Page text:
In today’s world, it’s crucial to maintain high standards, especially when it comes to servicing clients. ISO 9001:2015, the international standard for quality management systems, serves as a powerful tool to demonstrate commitment to quality, customer satisfaction and continuous improvement. That’s exactly why we were recertified to ISO 9001 in October 2022. In this blog […]
After 10 years in business as Accuracy Matters we decided it was time for a rebrand, to reflect our growth from a start-up to an established, trusted business. After a decade of success, we can demonstrate that we deliver reliable, accurate, quality results…
Do you find yourself dipping your feet in the hotel pool and simultaneously scrolling through your inbox? Or searching for that elusive bar of signal when you’re meant to be taking in the view?
Learning correct English grammar involves a combination of study, experience and creative thinking. Grammar can be an unforgiving mistress, but once you have a good understanding of this dark art it will give you all the tools you require to communicate clearly and concisely in all types of writing.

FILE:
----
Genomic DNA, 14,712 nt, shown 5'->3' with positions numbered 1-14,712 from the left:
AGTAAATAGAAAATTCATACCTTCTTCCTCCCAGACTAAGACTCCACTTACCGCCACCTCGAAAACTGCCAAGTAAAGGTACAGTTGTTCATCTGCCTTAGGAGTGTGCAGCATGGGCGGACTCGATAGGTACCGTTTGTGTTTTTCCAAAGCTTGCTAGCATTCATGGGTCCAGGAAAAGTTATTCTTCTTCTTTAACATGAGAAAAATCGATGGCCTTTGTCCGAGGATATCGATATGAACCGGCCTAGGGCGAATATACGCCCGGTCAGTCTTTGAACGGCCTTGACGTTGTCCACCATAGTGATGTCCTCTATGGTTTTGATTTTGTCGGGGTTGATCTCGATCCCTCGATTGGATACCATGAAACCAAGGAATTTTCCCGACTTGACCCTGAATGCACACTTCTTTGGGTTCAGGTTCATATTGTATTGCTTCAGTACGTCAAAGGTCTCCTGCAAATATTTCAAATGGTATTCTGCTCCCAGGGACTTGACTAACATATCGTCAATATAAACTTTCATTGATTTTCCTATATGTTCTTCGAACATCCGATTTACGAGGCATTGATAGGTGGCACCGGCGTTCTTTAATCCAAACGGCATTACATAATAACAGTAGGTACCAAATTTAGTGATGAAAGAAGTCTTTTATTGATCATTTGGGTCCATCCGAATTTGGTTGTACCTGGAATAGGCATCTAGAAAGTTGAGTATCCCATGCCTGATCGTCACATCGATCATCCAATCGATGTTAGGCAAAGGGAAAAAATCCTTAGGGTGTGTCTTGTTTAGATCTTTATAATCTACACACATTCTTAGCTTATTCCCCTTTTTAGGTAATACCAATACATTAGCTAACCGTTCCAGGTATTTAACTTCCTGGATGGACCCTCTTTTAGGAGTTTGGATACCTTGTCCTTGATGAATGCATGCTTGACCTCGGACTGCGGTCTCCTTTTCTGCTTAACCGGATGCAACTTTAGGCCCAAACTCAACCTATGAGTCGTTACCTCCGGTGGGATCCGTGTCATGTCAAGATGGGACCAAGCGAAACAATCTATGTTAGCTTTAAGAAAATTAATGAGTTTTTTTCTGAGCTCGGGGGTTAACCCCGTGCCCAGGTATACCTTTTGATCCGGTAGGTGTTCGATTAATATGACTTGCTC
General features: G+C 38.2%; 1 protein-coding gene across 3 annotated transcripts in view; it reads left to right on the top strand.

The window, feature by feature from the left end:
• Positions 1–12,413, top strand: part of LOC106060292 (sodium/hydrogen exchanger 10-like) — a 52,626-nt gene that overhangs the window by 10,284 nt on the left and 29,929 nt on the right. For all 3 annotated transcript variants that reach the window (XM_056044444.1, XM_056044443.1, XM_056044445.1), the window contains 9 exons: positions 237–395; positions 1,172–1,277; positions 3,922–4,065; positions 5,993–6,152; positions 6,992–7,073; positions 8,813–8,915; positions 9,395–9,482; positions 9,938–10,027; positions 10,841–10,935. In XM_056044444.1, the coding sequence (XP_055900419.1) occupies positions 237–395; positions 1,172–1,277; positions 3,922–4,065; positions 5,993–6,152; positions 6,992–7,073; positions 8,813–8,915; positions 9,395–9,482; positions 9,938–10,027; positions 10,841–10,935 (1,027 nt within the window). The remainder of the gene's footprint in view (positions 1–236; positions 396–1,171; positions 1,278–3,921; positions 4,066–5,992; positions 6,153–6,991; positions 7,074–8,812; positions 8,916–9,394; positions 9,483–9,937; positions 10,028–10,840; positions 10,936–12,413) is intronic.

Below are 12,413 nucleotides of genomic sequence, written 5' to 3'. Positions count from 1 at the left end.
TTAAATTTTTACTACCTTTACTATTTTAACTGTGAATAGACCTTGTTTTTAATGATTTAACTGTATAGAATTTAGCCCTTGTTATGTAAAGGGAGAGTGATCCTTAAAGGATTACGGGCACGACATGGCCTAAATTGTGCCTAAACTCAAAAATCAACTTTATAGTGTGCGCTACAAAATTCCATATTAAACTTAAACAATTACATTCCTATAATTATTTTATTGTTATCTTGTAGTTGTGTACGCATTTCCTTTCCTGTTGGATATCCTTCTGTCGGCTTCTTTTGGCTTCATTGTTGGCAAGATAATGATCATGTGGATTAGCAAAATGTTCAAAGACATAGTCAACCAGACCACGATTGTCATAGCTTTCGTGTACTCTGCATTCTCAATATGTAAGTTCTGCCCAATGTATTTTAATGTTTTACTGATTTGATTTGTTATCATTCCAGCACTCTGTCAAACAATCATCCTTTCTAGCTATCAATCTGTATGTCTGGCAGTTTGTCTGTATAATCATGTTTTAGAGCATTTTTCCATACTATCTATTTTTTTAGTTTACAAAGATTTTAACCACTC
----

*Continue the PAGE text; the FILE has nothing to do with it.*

Punctuation is a wonderful thing. Used properly, punctuation marks allow us to communicate exactly what we want to say when we write. And there are many different marks which, when used correctly together, make sure our reader perfectly understands our meaning.
Colons and semicolons are very useful marks which help writers to clarify exactly what they mean, and each has its own distinct function.
Everybody has their favourite punctuation marks and ones they like less; in fact we have our own list of favourites elsewhere on this blog.
Here at Accuracy Matters, having worked as established editorial services professionals for decades, we know the process always works best when a client knows how to ask for what they want.
There’s an excellent section in RL Trask’s The Penguin Guide to Punctuation about why we should learn to punctuate. Getting drawn into the minutiae of usage for these little marks on the page can mean we sometimes lose focus on the why.
It was definitely a writer braver than me who used as his novel’s title, For Whom the Bell Tolls. This phrase, lifted from a poem by John Donne, can cause writers to break into a cold sweat, seeing the word ‘whom’ hovering menacingly in print.